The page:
Home Solar Power = This Century’s Automobile

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Originally published on Cost of Solar.

solar power for homesPhoto Credit: DECCgovuk / CC BY-ND

Solar power for homes is just getting rolling. It is projected to grow many times over in the coming decades and even simply in the coming few years. When discussing this, it’s hard to come up with a great analogy. We often mention that it is a disruptive technology at the beginning of a steep growth curve, and then compare it to smartphones, cell phones in general, computers, DVD players, etc. However, it’s hard to capture the broad effect a rooftop solar power revolution will really have.

I think one of the best analogies out there — one that just came to my mind — is an analogy to the mainstream acceptance and growth of automobiles in the 20th century. The key point of difference in this analogy is that solar power will have a positive effect on our environment, air quality, climate, pocketbooks, etc. (Automobiles have had the opposite effect.) However, in many other respects, there’s a lot in common there.

Transportation and power are two of the largest portions of the average household budget. Behind each of those are massive societal and industrial networks that shape and “decorate” our cities and countries. They are such a core element of our societies that we sometimes look over their presence altogether, the same as we often do with air and water… until something changes.

Automobiles changed the way people spent their days, altered their household budgets, transformed what many people do for recreation, changed who people interacted with and how many people they interacted with on a daily basis, and even changed in which industries a lot of people worked. The effects are so widespread and have so many ramifications that a series of books could be written on the topic.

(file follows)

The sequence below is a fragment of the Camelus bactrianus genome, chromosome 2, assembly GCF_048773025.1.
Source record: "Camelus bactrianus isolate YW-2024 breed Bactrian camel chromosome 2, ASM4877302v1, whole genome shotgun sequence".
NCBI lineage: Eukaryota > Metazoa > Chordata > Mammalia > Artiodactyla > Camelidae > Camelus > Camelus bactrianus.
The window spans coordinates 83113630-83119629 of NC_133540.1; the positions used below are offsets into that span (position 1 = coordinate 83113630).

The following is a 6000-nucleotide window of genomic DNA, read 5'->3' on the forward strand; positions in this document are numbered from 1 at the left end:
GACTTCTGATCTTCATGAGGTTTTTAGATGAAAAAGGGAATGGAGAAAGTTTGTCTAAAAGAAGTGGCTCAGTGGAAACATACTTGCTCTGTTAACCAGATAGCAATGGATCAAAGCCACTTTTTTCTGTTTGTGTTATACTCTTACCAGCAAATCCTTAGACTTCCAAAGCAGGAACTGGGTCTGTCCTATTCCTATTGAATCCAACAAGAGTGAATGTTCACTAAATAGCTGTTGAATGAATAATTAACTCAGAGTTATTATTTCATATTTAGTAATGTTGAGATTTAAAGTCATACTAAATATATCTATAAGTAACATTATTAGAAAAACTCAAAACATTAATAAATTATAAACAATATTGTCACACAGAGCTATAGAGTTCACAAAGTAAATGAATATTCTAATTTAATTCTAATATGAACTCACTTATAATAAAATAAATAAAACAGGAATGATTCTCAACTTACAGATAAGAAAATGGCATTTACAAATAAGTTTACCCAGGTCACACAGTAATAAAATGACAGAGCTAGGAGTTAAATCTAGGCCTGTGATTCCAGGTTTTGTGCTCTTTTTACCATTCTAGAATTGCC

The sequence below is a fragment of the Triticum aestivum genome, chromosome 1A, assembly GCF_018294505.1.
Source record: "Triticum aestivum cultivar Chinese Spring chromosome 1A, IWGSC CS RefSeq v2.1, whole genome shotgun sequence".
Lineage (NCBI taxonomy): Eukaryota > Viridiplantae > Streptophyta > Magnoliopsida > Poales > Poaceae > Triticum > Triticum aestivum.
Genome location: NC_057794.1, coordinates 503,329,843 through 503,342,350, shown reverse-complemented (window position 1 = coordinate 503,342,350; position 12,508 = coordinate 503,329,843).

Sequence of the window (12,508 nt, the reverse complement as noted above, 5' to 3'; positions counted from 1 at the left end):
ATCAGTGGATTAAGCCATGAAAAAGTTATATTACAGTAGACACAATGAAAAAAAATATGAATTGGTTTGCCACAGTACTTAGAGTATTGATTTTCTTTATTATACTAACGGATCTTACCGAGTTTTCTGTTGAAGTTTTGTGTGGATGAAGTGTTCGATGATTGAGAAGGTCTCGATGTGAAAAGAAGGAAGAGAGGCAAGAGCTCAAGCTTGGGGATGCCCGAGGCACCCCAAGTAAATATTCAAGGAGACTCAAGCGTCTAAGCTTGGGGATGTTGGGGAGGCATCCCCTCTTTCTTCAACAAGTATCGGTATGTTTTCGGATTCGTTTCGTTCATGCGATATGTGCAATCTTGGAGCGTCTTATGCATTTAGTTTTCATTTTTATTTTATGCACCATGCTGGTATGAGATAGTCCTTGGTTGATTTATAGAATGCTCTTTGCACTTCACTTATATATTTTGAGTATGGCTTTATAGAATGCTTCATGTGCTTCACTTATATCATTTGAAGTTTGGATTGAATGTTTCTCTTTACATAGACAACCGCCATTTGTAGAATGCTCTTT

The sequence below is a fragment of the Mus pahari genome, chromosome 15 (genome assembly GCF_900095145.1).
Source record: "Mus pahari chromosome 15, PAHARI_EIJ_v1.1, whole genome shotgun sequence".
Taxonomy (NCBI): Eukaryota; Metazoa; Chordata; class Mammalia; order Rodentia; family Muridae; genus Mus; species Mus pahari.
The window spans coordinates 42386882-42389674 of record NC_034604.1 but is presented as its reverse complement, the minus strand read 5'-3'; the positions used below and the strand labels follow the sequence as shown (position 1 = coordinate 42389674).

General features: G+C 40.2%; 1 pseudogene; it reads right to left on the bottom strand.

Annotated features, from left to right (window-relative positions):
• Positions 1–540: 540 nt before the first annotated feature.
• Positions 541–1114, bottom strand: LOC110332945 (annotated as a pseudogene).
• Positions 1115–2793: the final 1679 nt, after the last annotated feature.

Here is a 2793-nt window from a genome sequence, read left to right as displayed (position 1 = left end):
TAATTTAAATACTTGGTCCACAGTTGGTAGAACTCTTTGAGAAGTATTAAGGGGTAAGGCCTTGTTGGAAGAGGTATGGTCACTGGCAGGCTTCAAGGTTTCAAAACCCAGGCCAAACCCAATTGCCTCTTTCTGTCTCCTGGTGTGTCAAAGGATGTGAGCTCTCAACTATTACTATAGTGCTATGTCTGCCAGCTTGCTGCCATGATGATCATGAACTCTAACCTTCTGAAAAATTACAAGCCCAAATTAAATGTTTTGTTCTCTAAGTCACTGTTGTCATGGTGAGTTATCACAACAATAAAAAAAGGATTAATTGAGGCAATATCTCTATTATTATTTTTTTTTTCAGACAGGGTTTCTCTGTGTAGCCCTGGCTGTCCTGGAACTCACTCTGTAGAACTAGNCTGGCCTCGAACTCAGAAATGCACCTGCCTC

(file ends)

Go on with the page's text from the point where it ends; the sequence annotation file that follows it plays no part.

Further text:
Solar power for homes is starting to have a similarly impressive effect on society. The rooftop revolution is just starting, but utilities are already acknowledging that the monopolistic, centralized business model they have historically lived by is under threat. A democratization of the production of electricity has started. People are realizing they can be in charge of their electricity future, and are also learning to save a lot more electricity in order to make the most of their solar power systems. Solar power for homes is changing the ways households, utilities, cities, and countries approach one of the fundamental elements of our lives.

No one really knows all the ways in which this will change our society, just as no one could foresee all the ways automobiles would change our society. Though, we do know that solar power for homes will make our air and water much cleaner, help stop global warming, save millions of homeowners money, and put more power into the hands of the populous. Exciting stuff!

Join the solar rooftop revolution!

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Zachary Shahan